From the main entrance, go straight on past the front desk, then through the doors on the left. Follow the corridor round to the right and then to the left. At the end of the corridor on your right take the lift to the second floor (West) or go up 5 short flights of stairs. The Miall Lecture Theatre (2.34) is straight opposite the lift.

Thanks to Tina Richardson for inviting me along to give a talk. The Leeds psychogeography talks are always a fun crowd.

Chapeltown Standard artist discussant, Leeds June 2011

Participated as an artist discussant at a series of meals and conversations organised by artist Benedict Philips.

Part of the Under The Paving Stones, The Beach festival in Chapeltown, Leeds (21-25 June 2011).

Under the Paving Stones, the Beach is a translation of the Situationist International slogan ‘sous les pavés, la plage’ used during the protests of May ’68 in Paris. The slogan refers to both the practice of lifting paving stones by rioters to use against police in demonstration but also the possibility of imagining the city beyond what is obvious in our current social and urban organisation. Both ideas are relevant in Chapeltown, a place known both for its incredible – but often overlooked – multicultural and archeological importance as well as its – very well documented – social problems and violent past.

Under The Paving Stones, The Beach is a festival of art in the public realm throughout Chapeltown. Featuring artists from across the UK – including artists resident in Chapeltown – the aim is to create social interaction and offer different opportunities to the public to engage with projects about what kind of art represents Chapeltown. Working outside white cube spaces and in partnership with local landlords and businesses the project offers exhibitions, public discussion, games and parties, internet-based and billboard projects on the street, in  other cultural venues, cafes as well as disused buildings reanimated for the occasion.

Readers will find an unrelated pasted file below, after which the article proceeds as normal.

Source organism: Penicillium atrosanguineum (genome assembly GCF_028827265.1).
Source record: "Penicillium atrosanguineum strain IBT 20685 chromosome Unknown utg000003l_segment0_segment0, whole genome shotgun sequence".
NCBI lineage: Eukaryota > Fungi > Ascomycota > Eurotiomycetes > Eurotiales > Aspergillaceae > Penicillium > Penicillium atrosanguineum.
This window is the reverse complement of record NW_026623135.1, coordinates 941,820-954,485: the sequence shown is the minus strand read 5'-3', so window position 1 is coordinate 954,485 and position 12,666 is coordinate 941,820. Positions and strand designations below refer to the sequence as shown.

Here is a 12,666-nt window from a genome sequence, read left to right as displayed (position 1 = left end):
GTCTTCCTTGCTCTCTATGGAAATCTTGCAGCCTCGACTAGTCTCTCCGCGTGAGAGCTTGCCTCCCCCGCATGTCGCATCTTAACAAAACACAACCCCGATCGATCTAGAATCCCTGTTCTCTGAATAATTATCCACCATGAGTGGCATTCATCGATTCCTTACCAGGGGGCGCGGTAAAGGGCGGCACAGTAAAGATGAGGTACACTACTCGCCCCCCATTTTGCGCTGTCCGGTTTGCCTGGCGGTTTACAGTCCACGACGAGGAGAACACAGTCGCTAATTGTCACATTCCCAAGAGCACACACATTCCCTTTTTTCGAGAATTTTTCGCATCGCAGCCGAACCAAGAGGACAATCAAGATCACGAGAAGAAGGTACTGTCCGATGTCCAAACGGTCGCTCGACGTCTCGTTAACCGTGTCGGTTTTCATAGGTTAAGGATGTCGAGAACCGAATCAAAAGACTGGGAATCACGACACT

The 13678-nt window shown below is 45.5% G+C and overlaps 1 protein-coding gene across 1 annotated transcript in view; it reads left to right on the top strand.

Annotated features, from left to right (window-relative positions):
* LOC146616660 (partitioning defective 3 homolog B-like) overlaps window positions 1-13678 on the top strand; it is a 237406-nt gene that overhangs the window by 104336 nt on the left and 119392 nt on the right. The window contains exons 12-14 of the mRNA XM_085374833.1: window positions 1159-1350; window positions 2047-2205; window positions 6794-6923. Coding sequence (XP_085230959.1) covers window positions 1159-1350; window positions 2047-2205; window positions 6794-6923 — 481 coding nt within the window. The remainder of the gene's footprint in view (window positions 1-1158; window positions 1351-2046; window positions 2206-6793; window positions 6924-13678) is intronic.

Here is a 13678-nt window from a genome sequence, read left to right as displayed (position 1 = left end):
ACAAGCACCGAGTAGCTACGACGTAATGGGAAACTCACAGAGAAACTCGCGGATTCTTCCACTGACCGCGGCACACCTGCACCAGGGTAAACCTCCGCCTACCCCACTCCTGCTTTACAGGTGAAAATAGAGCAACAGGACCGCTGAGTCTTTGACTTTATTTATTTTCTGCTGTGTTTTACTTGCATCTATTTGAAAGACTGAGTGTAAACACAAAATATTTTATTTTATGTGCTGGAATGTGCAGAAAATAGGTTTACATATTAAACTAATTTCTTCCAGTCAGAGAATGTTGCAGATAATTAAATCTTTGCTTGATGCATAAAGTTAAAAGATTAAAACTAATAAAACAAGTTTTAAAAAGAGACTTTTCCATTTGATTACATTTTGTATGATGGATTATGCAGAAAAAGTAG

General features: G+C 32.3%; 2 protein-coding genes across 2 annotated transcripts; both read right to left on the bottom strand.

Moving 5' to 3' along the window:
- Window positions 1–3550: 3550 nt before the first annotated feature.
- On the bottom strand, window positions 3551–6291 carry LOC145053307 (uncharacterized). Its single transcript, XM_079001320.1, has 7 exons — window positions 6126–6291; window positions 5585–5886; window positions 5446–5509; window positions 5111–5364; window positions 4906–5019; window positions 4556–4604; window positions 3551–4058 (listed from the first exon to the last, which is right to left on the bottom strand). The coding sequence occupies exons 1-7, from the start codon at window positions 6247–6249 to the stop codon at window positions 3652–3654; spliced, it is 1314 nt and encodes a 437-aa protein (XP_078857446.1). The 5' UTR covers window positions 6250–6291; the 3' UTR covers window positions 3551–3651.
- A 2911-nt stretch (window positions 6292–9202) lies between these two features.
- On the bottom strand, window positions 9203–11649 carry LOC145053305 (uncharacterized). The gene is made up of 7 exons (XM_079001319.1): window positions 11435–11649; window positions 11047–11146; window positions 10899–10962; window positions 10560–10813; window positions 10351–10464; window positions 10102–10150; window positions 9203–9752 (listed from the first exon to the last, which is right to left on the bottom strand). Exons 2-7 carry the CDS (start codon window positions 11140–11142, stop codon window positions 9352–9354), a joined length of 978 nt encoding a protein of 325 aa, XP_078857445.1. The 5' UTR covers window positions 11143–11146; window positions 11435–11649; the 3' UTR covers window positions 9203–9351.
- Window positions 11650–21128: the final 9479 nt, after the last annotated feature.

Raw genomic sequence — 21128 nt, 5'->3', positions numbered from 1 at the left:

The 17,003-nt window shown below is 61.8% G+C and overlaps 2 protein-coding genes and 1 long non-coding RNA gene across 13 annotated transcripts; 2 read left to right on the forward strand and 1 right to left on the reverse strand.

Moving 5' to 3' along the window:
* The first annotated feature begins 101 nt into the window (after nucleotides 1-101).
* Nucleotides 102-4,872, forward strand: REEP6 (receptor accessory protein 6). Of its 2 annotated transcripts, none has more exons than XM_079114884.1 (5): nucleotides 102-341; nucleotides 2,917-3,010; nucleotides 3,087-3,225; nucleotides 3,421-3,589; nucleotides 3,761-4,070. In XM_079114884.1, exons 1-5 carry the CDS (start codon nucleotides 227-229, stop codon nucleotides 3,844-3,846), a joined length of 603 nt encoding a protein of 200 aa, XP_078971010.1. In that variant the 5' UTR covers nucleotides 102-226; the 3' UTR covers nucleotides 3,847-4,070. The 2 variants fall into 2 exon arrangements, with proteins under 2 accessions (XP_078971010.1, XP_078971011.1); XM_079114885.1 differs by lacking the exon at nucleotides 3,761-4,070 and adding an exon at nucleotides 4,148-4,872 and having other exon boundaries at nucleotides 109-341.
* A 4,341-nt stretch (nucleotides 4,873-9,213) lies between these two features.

Here are my notes from our discussions.

Digital Artisans – some notes

Some quotes and context around technology and art teaching, and the history in Leeds.

An understanding of contemporary media and the means of production, informed by a sense of digital technology, aesthetics and ethics.

Process & materials. Mechanisms of communication.

“In a field that moves so quickly – where today’s innovations may be obsolete tomorrow – students need more than just technical skills. They need an understanding of the underlying structures that fuel the dynamism between technology and creativity.”

Sara Diamond, Artistic Director Media and Visual Arts, Director of Research, The Banff New Media Institute

“… if technology and the ability to be connected disappear further into the background, what will occupy our foreground? A bit of the humanity we’ve always valued in the “real world.” Legislators who are currently fixated on STEM (Science, Technology, Engineering and Math) education as the key to innovation will realize that STEM needs some STEAM–some art in the equation. We’ll witness a return to the integrity of craft, the humanity of authorship, and the rebalancing of our virtual and physical spaces. We’ll see a 21st-century renaissance in arts- and design-centered approaches to making things, where you–the individual–will take center stage in culture and commerce.”

Your Life in 2020, John Maeda (2010)


“Innovation is born when art meets science.”

John Maeda, President, RISD